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Manufacturers fold

amapola | Posted in General Discussion on

I would like to know why manufacturers fold the fabric  uneven at the salvage. It makes a crease on the other side difficult to get rid of it. Any suggestions?? Thanks, Amapola

 

Amapola

Replies

  1. Teaf5 | | #1

    If you've ever tried to fold a very long piece of fabric--say 10 or 20 yards-- you'll realize quickly that it's nearly impossible to fold fabrics perfectly straight. Each yard you roll or fold is a tiny bit off or slips a bit; multiply that slippage by thousands of yards, and that's what manufacturers have to deal with.If the manufacturers stitched the selvages together to prevent slippage, the rest of the folded fabric would buckle and slip, making an even bigger mess.Thus, the original fold line should never be used as a guide, as it's usually off-grain. If it doesn't come out in the initial pre-washing, you'll know that you need to work around it, as it's unlikely to come out later, and you'll end up with an unwanted fold line somewhere in your garment.

  2. user-51823 | | #2

    spritz the crease with water and use a damp pressing cloth (a scrap of muslin does fine) with a very hot iron. use steam setting too. as you go along, immediately use a pressing block to remove the moisture (a dry chunk of 2 x 4 works fine, but dryer woods with less resin, like oak, work best if you don't have a pressing block)growing old is inevitable. acting old is optional.
    this method is good for eithe removing or setting creases.

    Edited 8/20/2007 2:26 pm ET by msm-s

  3. user-217847 | | #3

    Greetings from Aust. amapola,

    I remember being told years ago if I wanted a permanent crease line to use a solution of white vinegar and water and press, I can't see why it would'nt work in reverse. Up until now i've never needed to try. But for permanent creasing it does really work.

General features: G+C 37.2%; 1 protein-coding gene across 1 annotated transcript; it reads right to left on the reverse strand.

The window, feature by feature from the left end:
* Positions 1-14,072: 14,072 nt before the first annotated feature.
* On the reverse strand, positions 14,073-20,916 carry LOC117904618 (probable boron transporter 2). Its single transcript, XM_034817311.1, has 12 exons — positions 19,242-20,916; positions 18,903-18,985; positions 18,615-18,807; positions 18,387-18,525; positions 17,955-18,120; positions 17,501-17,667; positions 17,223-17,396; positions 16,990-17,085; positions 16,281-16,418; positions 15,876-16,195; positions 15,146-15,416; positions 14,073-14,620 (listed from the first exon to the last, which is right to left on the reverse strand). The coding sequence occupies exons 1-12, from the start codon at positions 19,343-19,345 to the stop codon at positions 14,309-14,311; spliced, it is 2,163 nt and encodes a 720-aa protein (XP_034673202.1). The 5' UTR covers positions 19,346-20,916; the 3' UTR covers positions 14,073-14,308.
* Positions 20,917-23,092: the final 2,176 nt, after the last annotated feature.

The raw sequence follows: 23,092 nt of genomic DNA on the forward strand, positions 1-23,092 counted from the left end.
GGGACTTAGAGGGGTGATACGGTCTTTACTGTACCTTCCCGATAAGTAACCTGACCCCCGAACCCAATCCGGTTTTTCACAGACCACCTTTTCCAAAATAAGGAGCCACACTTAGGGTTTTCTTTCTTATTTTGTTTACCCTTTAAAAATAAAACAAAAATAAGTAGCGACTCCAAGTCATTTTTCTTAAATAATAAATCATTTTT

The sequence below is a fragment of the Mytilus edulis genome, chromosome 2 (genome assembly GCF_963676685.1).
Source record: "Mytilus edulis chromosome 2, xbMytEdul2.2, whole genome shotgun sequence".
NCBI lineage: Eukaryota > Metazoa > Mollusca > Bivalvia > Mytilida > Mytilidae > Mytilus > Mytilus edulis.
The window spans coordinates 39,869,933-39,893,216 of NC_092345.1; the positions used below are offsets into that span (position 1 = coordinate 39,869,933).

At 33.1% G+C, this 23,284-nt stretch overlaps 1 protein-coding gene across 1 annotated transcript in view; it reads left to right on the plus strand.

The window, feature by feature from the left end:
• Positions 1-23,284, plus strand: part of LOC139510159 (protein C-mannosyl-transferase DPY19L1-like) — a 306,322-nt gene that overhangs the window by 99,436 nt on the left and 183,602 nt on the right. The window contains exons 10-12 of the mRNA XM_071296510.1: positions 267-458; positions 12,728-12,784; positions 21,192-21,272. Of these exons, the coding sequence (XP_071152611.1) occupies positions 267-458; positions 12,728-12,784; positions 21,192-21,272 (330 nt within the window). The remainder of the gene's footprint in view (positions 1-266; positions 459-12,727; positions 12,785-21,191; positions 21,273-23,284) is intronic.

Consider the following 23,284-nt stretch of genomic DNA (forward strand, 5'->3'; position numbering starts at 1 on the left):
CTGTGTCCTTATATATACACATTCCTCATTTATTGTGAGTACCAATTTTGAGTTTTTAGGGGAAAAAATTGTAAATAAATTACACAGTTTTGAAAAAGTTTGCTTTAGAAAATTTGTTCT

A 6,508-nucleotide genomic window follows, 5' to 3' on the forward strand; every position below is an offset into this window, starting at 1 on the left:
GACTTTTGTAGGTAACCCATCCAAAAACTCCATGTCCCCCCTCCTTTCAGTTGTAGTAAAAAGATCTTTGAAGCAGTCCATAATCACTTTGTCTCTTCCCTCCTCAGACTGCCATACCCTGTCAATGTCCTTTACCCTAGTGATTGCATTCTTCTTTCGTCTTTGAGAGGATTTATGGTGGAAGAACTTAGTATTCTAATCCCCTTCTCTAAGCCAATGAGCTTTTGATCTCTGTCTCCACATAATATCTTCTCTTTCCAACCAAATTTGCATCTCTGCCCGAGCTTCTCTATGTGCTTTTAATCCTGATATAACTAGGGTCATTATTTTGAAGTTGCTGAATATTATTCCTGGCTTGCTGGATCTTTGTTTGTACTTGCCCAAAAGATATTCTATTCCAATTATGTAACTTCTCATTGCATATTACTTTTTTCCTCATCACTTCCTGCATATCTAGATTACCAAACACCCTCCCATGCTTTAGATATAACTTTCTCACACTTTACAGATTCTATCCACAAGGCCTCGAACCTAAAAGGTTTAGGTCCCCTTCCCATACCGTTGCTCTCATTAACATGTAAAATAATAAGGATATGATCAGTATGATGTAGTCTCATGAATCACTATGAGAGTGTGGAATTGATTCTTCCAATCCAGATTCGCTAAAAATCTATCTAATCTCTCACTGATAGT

warm regards,

    wombat

  4. DONNAKAYE | | #4

    The short answer?  Because it's more economical to package and ship that way.  Your more expensive fabrics are sometimes rolled onto tubes, but that still doesn't make them straight of grain.  Folding lengthwise then wrapping the bolt inherently causes fabrics to skew off-grain, which is why absolutely every piece of fabric, no matter how mounted onto the bolt, should be restored to straight of grain prior to cutting.  Otherwise, the garment will simply not hang properly.  In extreme cases it can even affect the fit.  Other than the old vinegar and water answer for extreme cases, sometimes you're just stuck with a crease that cannot be successfully removed.  I have found, however, that with a good steam pressing (a little vinegar in my steam iron, then a see-through presscloth (such as organza), then the shiny side of aluminum foil face down onto the presscloth) will resolve most problems.  In fact, most of the time it's only me that knows it's there....So much for "perfectionism"!

  5. Pattiann42 | | #5

    On which do you want a suggestion?

    As far as manufactures go - slack quality control or mind over matter - it does not matter, so the customer shouldn't mind.

    The crease* - I always pre-wash (or if dry clean only - dry clean) the fabric before I use it - heaven only knows where it has been or who or how many have handled it before I made my purchase. 

    I do the same for ready-to-wear.  Who tried it on before and how many times has the garment hit the floor.

    *If the crease remains in the fabric, I work around it.

    1. amapola | | #6

      Thank you for answering my question  and giving advice on the crase. I shall try your suggestions. Amapola

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